In general, a notable component of seismic vulnerability was observed in the historical city centers due to the widespread presence of old and badly maintained dwellings built of fieldstone. This type of construction suffered the greatest damage from the earthquake. In general, the newer part of the towns, developed during the last few decades with the addition of reinforced concrete and good masonry buildings, suffered only slight to moderate damage. Reinforced concrete buildings totally collapsed or were heavily damaged in only a few cases, in particular within the city of L’Aquila.
Figure 2 shows that the largest intensities are noticeably located southeast of the instrumental epicenter (Istituto Nazionale di Geofisica e Vulcanologia;
http://portale.ingv.it/primo-piano-1/news-archive/2009-news/april-6-earthquake/location-of-april-the-6th-2009-earthquake-updated-with-all-the-available-data/view?set_language=en). This can be interpreted as a directivity effect confirmed by ground-motion evidence (Cirella et al. forthcoming). A local component of damage is possibly due to the presence of site effects, especially along the Aterno Valley, where some villages are built on soft alluvial recent deposits.
Moving backward in time the most important earthquakes to have occurred in the L’Aquila area were the 1762 and the 1461 events. The 6 October 1762 event caused serious damage in some localities of the MAV, all located southeast of L’Aquila (Figure 3). The highest intensities are reported at Castelnuovo (9–10 MCS), Poggio Picenze (9), Barisciano (8), and L’Aquila (7). This event was also felt in Rome (3) almost 100 km away from the epicenter. Though the number of known localities struck by the earthquake is limited, the description of the effects is well documented by historical sources and archival records owned by the National Archive of L’Aquila (Guidoboni et al. 2007; Giannangeli 1974; Rossi et al. 2005).
The strongest earthquake we can locate in the MAV is the 27 November 1461 event (Figure 4). The main historical accounts are from coeval sources, transcribed by Antinori (Antinori, n.d.; Casti 1887). Such chronicles report in detail the damage suffered by the city of L’Aquila, especially to its monumental buildings. Less detailed accounts are available for the villages surrounding L’Aquila. The intensity map consists of seven localities, including L’Aquila, for which an accurate description of the damage and an estimate of the casualties are available. In addition, the coeval sources report accounts of severe damage in the villages of Onna, Poggio Picenze, Castelnuovo, S. Eusanio, Barisciano, and Castelvecchio Calvisio, all located southeast of L’Aquila in the MAV (Giannangeli 1974; Rossi et al. 2005). No information is available concerning the damage in other sites, except for a single uncertain report of collapses in Rocca Calascio, which has been assigned a tentative intensity of 7–8. The two mainshocks of 27 November were followed by a two-month seismic sequence characterized by a great number of events. Strong aftershocks occurred on 4 December, 17 December, and 4 January 1462, and these aftershocks subsequent to 27 November noticeably worsened the damage. Similar to most historical events worldwide from this time period, the original sources for this earthquake are very few. Those sources form the basis of most later reports, which usually carry less significant information than the original sources. Moreover, in the case of the 1461 event, the available sources are mainly related to one locality, probably because of a combination of historical epoch and the event location (Castelli and Camassi 2000). Indeed the earthquake occurred very far from the most important regional administrative center (Naples), but very close to L’Aquila, a place subordinate in rank. As a consequence, information about earthquake effects in the more secluded districts, or up in the mountains, drew little or no attention because these took place far from the only administrative town in the region. These circumstances lead us to maintain that the 1461 event is certainly underestimated in the extent of the area affected by the shock and therefore could be very similar in size to the area damaged in the 2009 earthquake (Figure 2).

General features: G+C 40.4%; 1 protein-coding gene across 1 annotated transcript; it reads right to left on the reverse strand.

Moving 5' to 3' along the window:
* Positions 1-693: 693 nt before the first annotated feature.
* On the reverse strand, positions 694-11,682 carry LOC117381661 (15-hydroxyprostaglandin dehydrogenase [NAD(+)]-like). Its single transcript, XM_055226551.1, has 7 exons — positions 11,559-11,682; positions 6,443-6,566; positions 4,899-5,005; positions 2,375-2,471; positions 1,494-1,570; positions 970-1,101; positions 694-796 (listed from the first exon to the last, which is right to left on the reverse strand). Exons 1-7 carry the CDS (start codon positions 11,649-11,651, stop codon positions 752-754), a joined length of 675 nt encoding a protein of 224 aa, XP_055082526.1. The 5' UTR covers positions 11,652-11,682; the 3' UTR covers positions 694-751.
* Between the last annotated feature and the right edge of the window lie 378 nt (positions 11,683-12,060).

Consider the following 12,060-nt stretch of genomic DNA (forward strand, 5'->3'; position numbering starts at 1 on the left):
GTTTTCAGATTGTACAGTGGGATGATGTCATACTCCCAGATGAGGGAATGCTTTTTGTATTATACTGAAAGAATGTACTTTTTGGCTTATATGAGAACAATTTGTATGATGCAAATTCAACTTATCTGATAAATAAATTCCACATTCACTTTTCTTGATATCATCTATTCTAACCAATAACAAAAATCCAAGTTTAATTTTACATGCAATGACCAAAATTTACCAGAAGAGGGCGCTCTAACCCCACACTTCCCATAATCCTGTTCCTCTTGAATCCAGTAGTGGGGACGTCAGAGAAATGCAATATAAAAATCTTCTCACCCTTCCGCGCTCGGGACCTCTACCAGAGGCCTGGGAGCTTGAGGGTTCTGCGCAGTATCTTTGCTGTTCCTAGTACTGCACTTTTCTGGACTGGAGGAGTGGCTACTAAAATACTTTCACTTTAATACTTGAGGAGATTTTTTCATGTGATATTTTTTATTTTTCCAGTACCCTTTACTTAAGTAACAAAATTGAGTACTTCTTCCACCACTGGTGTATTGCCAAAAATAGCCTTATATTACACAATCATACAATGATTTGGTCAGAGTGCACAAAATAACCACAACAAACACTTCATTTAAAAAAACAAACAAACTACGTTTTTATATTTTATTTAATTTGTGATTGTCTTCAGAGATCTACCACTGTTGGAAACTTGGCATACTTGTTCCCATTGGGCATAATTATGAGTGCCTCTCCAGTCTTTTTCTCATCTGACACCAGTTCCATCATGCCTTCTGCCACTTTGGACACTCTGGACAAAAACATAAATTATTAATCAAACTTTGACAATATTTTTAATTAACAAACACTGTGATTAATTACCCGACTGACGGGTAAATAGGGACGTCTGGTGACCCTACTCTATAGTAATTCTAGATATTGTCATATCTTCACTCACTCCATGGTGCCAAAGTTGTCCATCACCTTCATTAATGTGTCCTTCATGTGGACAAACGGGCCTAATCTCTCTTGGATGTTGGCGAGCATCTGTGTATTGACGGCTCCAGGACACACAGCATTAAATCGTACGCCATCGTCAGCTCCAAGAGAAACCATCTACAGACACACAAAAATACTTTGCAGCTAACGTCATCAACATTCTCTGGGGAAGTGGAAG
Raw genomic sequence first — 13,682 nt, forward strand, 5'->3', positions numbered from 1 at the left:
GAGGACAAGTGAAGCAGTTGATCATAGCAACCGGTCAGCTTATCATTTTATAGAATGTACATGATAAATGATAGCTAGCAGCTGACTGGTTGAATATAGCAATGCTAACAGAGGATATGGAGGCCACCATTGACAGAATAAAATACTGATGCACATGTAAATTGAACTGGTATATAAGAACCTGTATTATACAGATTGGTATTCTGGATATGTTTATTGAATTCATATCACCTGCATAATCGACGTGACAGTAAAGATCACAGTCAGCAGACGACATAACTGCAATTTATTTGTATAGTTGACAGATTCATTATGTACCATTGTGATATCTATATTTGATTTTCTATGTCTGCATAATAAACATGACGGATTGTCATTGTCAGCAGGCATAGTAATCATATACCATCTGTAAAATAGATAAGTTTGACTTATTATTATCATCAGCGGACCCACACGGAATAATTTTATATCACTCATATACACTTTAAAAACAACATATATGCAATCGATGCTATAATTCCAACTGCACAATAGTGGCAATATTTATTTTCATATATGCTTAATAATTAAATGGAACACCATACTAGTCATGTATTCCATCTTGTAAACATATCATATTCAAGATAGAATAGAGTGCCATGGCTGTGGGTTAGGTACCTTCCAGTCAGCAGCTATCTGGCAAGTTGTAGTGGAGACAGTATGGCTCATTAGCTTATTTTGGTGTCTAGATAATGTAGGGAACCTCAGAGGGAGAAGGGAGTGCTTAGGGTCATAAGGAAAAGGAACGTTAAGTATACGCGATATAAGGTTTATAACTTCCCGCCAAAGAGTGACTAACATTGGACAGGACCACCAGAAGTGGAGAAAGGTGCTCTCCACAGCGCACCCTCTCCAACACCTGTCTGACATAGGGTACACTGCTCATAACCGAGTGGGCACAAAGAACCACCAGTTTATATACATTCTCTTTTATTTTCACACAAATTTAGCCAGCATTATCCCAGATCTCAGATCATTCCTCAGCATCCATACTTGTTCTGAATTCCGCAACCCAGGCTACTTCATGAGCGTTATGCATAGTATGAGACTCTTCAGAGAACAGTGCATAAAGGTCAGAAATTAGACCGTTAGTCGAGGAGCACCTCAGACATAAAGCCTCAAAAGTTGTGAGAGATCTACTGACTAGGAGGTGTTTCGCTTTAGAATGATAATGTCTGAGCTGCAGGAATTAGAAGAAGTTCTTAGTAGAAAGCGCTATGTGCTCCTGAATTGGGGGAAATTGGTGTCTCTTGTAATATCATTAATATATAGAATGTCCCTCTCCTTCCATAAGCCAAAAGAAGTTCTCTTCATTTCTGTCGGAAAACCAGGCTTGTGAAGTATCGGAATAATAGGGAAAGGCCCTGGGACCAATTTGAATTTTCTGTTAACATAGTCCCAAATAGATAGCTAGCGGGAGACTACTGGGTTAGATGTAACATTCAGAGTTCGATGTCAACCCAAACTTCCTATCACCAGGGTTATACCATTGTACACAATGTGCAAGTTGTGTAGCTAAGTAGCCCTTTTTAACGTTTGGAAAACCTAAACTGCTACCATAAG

The seismic hazard associated with the L’Aquila region is based on a seismicity with rates of occurrence of 250–300 years for the highest intensities (MPS Working Group 2004; CPTI Working Group 2004; Rossi et al. 2005). However, prior to the occurrence of the 2009 earthquake, the strongest events were rather old and not fully documented, and the knowledge of their influence on the territory was still to be thoroughly understood. In a previous study on the seismicity of this region (Rossi et al. 2005) it was mentioned that the 1461 and 1762 events probably centered on the same area, the MAV. However, the historical sources did not allow Rossi et al. (2005) to provide sufficient constraints to the location and size of these earthquakes.